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Senior Correspondent

Q. Should I be worried about bird flu?

The risk from bird flu is low for most people, because the viruses do not usually infect humans.

Animal diseases that can be transmitted to humans are known as “zoonoses.” Seniors are among the most vulnerable to zoonoses. You can get one of these diseases from a household pet.

Speaking of birds…Psittacosis is a common bird disease known as “parrot fever.” It occurs frequently in birds such as parakeets and cockatiels. Bacteria in bird droppings and nasal discharges can be inhaled. Psittacosis can develop into pneumonia and other health problems.

To help prevent transmission of psittacosis, don’t let birds fly around the house. Wash your hands after contact with birds. Wear a dust mask and gloves when cleaning a bird cage. Antibacterial drugs are used to treat the disease in birds and people.

Cats can carry a parasite that causes the disease toxoplasmosis. You can get it from cat feces. Wearing gloves while gardening or changing a cat’s litter box is important. Washing your hands afterward is advised.

Few people who carry the toxoplasma parasite become ill. Those who get sick may suffer from swollen glands and muscle aches. Antimicrobial drugs are available to treat infected people.

Worms can infect dogs, cats, and humans. Worms live in the intestines of animals and are expelled in the stool. Yards and homes can become contaminated from worm eggs that are passed in animal feces and hatch in the soil.

Just one roundworm larva has been known to damage the retina of the eye and cause blindness. Hookworm larvae can cause painful inflammation where they crawl just below the skin's surface. Drugs are available to destroy worms that infect dogs, cats and people.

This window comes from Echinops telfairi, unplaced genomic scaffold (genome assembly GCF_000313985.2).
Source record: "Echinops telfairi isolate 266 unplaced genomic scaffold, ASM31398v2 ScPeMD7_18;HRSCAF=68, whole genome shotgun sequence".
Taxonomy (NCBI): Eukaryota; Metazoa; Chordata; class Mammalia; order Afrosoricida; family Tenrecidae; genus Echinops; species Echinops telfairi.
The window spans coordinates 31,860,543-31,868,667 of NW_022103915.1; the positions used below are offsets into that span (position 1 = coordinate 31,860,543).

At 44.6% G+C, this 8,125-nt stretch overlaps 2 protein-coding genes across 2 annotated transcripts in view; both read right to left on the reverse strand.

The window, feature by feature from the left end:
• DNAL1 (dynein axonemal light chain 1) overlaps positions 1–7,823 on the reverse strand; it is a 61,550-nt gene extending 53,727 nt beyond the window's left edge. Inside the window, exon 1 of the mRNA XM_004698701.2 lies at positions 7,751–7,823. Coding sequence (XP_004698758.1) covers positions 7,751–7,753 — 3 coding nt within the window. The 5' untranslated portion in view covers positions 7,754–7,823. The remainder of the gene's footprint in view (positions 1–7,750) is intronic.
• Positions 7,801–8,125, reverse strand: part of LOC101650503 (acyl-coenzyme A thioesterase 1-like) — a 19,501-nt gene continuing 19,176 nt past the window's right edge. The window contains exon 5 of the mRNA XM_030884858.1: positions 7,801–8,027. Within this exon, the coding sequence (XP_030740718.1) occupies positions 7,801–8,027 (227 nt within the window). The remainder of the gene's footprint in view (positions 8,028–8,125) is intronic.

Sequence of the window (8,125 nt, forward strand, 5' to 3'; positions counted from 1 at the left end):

People usually get salmonellosis by eating contaminated food. But it can also be transmitted to people through pets, particularly reptiles, baby chicks, and ducklings, which commonly pass the Salmonella bacterium in their feces.

People have to be especially careful around reptiles. You should not let them roam freely through the house. Always wash your hands with hot, soapy water after handling reptiles or anything they contact.

Most persons infected with Salmonella develop diarrhea, fever, and abdominal cramps. Most victims recover without treatment. The elderly are more likely to have more severe symptoms.

Ringworm, a skin and scalp disease, is caused by fungi. People get it by touching an infected animal. Ringworm can infect cats, dogs, horses and other animals. In humans, ringworm may produce ring-shaped, reddish, itchy rash. Topical and oral medications may be used to treat ringworm.

Cat-Scratch Disease (CSD) may cause fever, fatigue, headache and swollen lymph glands. Most people get better on their own in about three weeks. Most cat scratches don't develop into CSD. If you are bitten or scratched, wash the area immediately with soap and water.

Rabies, a deadly viral disease, is transmitted through the saliva of a rabid animal, usually by a bite. Domestic animals account for less than 10 percent of the reported animal rabies cases. If you are bitten, immediately wash the wound with soap and water, let the wound bleed, and get medical help at once.

Mycobacterium is one of the main infectious germ families associated with fish and aquarium water. A common route of this infection in humans is through cuts or scrapes on hands or feet. People should wear rubber gloves when cleaning the fish tank and wash their hands well afterwards.

If I haven't mentioned this before, wash your hands often when you are around animals.

If you would like to read more columns, you can order a copy of “How To Be A Healthy Geezer” at www.healthygeezer.com.

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